“25 Ways To Unfuck Your Story:” Perhaps one of the best-timed essays over on terribleminds since I started reading the blog in September of last year, I’d spent the majority of February wondering how I’d take the thing apart and make it sing.
…here I go again with the mixed metaphors. Oh well. Bugger it.
The first draft of Genesis—the actual first draft of Genesis—was pretty thoroughly fucked. That was why I took a hammer to it, busted it up, and harvested only the parts that worked. The rest didn’t see the light of day until yesterday, and that was just to do a side-by-side comparison. Bits and pieces of it made sense—but that was exactly the problem. Bits and pieces of it made sense, but only when you took them as bits and pieces, disassociating them from the whole. That’s fine in short stories, but in something that was planned to be a novel-length undertaking, that just won’t do. Nope.
After that was put together again, the story could progress. Of course, being a first draft, there are serious problems that I didn’t bother immediately to fix…
Please don’t look at me like that. This makes perfect sense.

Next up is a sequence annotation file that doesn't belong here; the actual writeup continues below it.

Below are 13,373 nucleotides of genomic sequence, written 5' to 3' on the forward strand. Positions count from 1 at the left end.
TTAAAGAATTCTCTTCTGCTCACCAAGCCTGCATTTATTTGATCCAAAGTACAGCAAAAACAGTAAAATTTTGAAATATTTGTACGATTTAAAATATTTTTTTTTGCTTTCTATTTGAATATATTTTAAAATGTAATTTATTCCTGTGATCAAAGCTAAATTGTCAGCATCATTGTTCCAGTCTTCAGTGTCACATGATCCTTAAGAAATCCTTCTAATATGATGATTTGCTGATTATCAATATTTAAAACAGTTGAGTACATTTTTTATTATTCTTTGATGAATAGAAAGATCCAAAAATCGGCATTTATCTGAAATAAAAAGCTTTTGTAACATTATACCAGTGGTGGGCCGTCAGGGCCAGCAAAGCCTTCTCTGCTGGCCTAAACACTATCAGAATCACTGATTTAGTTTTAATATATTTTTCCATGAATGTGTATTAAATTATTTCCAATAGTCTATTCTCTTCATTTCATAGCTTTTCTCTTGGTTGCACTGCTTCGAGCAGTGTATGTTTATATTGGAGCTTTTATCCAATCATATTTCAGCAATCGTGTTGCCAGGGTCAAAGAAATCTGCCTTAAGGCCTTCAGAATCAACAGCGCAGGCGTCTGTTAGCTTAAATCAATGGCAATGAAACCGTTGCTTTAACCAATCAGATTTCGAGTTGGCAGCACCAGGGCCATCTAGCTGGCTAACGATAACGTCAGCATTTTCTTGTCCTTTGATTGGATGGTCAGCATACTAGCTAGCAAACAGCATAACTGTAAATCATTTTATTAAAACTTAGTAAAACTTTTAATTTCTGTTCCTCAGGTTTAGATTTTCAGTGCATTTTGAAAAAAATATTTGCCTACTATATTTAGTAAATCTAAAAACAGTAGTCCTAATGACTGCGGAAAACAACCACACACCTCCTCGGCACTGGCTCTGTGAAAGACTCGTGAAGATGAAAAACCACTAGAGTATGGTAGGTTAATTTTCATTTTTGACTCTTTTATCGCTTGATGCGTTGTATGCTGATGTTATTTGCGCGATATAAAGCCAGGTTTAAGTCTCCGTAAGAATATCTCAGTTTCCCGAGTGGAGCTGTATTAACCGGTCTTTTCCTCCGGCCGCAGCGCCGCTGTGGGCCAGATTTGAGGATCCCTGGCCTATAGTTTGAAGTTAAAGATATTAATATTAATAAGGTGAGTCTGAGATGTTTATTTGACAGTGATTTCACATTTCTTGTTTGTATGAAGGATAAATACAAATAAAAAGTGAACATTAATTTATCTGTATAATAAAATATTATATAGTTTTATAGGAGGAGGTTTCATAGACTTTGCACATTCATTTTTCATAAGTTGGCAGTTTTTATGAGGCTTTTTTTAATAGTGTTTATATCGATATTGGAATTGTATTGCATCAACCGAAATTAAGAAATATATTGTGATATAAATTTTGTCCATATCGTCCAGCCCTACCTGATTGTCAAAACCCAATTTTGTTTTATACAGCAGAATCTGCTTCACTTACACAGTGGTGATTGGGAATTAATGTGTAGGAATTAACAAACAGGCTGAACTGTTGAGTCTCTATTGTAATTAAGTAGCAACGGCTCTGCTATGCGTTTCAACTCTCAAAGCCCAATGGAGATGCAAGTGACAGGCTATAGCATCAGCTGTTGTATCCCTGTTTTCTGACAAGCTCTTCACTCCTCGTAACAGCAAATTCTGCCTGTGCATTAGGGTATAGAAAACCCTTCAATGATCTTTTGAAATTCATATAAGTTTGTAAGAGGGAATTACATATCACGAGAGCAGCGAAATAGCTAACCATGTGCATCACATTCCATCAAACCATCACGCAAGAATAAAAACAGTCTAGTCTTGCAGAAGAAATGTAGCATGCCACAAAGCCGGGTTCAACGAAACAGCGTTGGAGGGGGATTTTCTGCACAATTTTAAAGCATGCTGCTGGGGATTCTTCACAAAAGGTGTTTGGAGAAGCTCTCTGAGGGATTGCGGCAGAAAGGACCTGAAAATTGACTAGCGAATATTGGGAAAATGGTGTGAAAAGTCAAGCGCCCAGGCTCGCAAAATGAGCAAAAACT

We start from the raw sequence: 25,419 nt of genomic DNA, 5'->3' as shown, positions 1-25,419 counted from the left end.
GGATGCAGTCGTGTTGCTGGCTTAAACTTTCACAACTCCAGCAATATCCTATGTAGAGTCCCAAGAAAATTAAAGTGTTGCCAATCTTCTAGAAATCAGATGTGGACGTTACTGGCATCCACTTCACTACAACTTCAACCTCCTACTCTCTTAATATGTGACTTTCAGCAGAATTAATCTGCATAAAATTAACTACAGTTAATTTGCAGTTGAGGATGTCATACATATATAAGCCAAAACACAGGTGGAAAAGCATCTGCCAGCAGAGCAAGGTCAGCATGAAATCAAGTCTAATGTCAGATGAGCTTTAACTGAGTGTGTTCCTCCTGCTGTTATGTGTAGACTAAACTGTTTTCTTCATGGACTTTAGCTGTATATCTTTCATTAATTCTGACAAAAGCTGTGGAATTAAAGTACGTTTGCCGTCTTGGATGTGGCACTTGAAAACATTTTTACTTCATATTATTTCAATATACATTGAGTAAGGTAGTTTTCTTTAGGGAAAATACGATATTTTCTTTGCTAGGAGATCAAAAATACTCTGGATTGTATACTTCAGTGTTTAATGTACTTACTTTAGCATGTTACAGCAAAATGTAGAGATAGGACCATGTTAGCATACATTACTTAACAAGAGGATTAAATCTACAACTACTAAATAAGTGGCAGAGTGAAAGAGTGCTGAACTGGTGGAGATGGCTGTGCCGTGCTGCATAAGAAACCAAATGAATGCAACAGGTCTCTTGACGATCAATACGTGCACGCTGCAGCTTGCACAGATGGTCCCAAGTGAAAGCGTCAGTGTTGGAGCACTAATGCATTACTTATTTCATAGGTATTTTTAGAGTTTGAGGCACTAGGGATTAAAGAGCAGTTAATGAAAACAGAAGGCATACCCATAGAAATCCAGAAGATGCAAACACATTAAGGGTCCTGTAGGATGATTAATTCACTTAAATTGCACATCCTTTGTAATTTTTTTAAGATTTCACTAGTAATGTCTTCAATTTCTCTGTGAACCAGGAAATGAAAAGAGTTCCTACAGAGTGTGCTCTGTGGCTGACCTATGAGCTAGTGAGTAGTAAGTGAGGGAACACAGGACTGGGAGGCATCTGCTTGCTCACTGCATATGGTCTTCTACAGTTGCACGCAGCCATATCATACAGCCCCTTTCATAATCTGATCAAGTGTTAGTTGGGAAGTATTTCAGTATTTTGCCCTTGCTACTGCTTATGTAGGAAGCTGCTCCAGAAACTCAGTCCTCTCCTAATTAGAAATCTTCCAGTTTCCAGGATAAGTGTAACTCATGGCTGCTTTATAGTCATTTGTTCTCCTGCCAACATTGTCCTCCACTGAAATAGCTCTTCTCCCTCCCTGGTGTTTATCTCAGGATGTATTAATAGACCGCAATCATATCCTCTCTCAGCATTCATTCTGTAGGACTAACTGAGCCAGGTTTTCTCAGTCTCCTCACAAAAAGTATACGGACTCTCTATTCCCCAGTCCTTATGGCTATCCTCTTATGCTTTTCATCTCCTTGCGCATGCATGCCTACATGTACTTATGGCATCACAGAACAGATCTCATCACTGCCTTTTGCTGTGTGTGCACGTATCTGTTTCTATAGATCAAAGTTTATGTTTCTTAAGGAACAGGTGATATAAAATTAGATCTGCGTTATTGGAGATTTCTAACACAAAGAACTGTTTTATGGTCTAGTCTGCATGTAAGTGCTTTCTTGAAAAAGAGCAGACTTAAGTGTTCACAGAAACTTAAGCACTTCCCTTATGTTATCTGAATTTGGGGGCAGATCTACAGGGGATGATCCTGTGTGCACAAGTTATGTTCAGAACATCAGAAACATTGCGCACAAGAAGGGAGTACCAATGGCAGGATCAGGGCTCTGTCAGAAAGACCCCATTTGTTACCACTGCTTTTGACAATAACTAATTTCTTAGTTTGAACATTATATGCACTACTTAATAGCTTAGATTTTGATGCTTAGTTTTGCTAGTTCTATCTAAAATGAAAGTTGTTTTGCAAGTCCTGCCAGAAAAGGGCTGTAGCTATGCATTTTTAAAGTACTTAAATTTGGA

Why this makes sense:
Suppose you have a draft coming up. You’re editing as you go, and putting things together bit by bit as you go. Suddenly, once you’ve finished, you realize a change that you made somewhere around page—oh, let’s say 53—totally conflicts with the information you’ve provided on page 82. In the spirit of bringing together things as fast as possible, you’ve managed to create a big, yawning plot hole. Once you notice it, you patch it up and soldier on—except that by page 134, you notice that the facts established originally on page 53 work better than the solder-job that you’ve done to mesh it with the hole on 82.
The lesson’s simple enough, but took me this long to learn:
Finish, then edit. Don’t edit as you go. (That’s how my first first draft wound up a total mess and I had to brick it.)
Otherwise, as Mr. Fox would put it, you wind up with a real clustercuss. Especially if you’ve spent the entire time in the document that you started with, which leads to the second Lesson Learned™:
Backup everything. Seriously, once you finish, backup your drafts. If you’re as paranoid as I am, then backup your backups. Which connects to Lesson Learned™ number three:
TRACK ALL OF THE CHANGES. Yet another lesson learned from terribleminds. Honestly, I’ve learned more practical writing tricks there than I did in school.
Now, it’s time to backup my backup and get started.